Usage-Based Approaches to Language Change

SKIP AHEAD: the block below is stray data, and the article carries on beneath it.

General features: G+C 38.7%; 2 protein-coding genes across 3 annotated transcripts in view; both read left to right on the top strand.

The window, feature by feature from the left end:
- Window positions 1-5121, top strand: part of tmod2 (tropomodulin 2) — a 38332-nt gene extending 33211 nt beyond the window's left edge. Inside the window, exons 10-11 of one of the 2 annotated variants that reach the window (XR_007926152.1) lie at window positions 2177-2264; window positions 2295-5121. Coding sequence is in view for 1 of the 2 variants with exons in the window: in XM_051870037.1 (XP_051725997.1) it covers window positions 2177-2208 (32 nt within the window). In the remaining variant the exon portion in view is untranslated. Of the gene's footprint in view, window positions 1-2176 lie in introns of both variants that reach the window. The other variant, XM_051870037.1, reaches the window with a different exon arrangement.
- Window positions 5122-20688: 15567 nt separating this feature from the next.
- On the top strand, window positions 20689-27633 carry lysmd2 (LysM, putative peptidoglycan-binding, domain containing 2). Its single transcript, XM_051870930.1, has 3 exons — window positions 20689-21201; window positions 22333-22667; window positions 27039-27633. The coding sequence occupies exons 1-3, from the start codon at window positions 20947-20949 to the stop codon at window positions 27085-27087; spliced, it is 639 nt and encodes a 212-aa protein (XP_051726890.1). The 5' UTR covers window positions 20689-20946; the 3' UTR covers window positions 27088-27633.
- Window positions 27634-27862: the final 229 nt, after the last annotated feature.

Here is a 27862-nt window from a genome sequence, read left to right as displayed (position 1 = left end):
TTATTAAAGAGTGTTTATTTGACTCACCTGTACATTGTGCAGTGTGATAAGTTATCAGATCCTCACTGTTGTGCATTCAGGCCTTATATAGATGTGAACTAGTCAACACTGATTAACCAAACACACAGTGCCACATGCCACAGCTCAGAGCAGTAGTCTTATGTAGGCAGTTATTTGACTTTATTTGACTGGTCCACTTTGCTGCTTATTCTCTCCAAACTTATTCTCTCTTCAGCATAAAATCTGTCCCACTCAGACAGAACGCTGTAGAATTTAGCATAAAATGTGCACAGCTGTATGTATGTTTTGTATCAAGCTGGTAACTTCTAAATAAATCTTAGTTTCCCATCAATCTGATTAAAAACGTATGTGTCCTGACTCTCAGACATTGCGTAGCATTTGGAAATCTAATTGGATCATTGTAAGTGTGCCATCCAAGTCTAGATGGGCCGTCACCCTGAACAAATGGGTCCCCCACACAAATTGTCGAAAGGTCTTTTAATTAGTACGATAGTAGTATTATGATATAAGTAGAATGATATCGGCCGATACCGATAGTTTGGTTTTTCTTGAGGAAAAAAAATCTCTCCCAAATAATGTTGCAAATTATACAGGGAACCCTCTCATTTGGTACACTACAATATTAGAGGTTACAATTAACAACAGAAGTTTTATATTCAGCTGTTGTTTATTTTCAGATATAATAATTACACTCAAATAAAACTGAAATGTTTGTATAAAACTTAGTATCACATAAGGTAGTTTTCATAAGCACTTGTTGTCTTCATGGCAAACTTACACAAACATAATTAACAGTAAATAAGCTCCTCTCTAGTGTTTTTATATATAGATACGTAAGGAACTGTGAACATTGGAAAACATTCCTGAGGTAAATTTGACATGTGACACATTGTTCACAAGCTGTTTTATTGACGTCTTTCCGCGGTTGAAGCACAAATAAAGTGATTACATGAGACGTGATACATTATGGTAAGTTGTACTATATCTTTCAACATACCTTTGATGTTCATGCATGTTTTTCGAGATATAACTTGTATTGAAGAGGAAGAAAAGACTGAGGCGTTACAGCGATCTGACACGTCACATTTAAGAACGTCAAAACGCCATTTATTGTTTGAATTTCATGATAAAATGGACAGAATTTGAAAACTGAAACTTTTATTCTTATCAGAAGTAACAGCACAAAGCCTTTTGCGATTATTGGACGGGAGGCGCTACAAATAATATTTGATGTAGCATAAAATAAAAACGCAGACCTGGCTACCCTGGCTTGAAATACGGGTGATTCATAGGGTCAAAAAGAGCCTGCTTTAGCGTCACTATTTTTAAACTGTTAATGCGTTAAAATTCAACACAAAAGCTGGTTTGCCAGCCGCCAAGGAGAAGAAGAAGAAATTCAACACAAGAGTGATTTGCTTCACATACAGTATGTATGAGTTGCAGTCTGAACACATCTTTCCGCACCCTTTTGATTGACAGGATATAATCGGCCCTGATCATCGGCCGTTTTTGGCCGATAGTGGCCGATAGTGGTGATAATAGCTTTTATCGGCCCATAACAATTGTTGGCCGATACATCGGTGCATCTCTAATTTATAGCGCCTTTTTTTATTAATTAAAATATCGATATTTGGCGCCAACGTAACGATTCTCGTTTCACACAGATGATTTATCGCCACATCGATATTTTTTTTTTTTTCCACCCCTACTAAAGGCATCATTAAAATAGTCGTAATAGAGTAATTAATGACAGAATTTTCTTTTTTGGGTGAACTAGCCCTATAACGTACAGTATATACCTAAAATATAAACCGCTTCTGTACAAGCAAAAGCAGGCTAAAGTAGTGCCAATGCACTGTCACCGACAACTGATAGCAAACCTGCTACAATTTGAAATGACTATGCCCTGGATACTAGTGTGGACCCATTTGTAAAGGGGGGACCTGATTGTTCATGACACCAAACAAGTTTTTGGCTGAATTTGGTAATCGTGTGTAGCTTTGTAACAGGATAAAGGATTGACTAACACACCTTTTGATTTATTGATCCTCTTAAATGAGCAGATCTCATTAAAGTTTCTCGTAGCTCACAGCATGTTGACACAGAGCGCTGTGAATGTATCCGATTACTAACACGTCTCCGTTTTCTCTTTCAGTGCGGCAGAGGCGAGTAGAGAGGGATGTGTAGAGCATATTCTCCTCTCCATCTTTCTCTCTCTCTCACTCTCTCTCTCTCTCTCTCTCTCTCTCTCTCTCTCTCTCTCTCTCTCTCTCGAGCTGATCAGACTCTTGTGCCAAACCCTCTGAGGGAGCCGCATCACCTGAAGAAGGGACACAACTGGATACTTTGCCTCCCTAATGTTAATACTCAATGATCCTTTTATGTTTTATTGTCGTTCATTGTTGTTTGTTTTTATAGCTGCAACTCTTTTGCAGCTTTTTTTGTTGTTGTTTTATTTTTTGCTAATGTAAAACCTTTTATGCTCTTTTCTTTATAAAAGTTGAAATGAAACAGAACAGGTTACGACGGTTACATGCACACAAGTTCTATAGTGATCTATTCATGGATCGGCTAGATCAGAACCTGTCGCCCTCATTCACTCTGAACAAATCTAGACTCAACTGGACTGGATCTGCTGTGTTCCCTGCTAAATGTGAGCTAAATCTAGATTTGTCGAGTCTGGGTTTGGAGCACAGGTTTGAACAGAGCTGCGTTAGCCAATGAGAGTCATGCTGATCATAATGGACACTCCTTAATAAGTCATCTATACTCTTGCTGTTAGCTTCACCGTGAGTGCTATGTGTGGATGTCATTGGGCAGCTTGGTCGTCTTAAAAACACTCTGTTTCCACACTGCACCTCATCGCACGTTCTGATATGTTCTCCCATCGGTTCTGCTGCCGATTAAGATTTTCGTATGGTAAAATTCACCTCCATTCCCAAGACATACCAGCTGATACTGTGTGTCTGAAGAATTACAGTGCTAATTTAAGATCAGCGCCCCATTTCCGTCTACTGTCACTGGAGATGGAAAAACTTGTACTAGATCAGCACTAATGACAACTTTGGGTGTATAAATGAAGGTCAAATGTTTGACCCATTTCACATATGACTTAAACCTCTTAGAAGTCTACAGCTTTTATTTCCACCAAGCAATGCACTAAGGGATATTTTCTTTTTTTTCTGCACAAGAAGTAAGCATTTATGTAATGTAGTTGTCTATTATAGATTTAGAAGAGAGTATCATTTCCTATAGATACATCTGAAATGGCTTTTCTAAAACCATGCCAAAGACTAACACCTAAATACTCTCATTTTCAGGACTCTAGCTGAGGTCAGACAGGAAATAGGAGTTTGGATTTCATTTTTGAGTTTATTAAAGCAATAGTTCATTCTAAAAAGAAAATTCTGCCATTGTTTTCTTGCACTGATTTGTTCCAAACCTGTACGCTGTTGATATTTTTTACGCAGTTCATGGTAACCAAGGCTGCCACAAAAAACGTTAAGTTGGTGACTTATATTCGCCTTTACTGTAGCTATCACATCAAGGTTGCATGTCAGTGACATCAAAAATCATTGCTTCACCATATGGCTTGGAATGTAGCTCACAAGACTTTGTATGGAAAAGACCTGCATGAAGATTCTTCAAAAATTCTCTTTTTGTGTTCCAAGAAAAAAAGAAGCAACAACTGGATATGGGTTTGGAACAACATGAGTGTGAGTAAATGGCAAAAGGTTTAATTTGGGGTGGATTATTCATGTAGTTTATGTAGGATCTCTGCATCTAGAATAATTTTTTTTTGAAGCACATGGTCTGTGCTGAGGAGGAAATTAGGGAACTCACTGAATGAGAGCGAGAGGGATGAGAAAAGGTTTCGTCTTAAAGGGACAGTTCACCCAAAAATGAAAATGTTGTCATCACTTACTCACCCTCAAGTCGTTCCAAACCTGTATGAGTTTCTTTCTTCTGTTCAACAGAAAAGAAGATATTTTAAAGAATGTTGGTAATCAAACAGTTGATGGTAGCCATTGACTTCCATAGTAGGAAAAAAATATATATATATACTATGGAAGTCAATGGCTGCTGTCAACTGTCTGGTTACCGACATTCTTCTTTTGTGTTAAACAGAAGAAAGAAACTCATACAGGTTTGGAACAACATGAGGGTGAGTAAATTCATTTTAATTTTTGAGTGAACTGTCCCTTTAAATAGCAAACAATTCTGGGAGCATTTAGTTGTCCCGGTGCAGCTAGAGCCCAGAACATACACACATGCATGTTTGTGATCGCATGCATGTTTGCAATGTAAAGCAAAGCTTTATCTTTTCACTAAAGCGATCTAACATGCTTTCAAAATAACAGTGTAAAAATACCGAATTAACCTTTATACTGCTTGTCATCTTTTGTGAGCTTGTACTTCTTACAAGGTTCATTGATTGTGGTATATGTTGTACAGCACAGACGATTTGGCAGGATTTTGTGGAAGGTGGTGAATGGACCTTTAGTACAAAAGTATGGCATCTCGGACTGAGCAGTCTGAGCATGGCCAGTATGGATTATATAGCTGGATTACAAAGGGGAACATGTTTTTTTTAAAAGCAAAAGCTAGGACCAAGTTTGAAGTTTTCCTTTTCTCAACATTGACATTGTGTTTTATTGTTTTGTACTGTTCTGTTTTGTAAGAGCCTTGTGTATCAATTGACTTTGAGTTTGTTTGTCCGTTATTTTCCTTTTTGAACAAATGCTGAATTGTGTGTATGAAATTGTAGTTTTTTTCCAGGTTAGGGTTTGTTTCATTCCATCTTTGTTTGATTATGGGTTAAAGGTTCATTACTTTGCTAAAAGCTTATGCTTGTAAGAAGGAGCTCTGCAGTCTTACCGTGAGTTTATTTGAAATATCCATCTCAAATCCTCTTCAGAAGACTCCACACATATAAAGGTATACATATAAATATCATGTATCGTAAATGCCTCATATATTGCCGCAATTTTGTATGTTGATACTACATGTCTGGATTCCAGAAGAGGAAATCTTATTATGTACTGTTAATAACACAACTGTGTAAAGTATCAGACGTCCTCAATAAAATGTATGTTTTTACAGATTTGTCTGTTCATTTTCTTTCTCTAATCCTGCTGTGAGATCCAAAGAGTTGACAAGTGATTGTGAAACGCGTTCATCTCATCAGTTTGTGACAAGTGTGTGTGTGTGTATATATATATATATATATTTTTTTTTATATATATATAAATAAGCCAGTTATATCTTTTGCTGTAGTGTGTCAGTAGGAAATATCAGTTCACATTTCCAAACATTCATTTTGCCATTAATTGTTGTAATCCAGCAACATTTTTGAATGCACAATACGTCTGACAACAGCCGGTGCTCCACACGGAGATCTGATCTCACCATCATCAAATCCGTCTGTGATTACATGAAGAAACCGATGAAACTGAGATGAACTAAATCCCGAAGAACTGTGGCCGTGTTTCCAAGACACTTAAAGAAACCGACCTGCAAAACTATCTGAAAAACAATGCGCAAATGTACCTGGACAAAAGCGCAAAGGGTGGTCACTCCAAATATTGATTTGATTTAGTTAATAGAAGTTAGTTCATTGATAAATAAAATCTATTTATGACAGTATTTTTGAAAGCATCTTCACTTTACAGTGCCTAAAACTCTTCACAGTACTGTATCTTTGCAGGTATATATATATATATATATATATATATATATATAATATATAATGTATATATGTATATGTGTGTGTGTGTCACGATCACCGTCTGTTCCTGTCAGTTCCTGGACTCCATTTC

Usage-based approaches to language have gained increasing attention in the last two decades. The importance of change and variation has always been recognized in this framework, but has never received central attention. It is the main aim of this book to fill this gap. Once we recognize that usage is crucial for our understanding of language and linguistic structures, language change and variation inevitably take centre stage in linguistic analysis. Along these lines, the volume presents eight studies by international authors that discuss various approaches to studying language change from a usage-based perspective. Both theoretical issues and empirical case studies are well-represented in this collection. The case studies cover a variety of different languages – ranging from historically well-studied European languages via Japanese to the Amazonian isolate Yurakaré with no written history at all. The book provides new insights relevant for scholars interested in both functional and cognitive linguistic theory, in historical linguists and in language typology.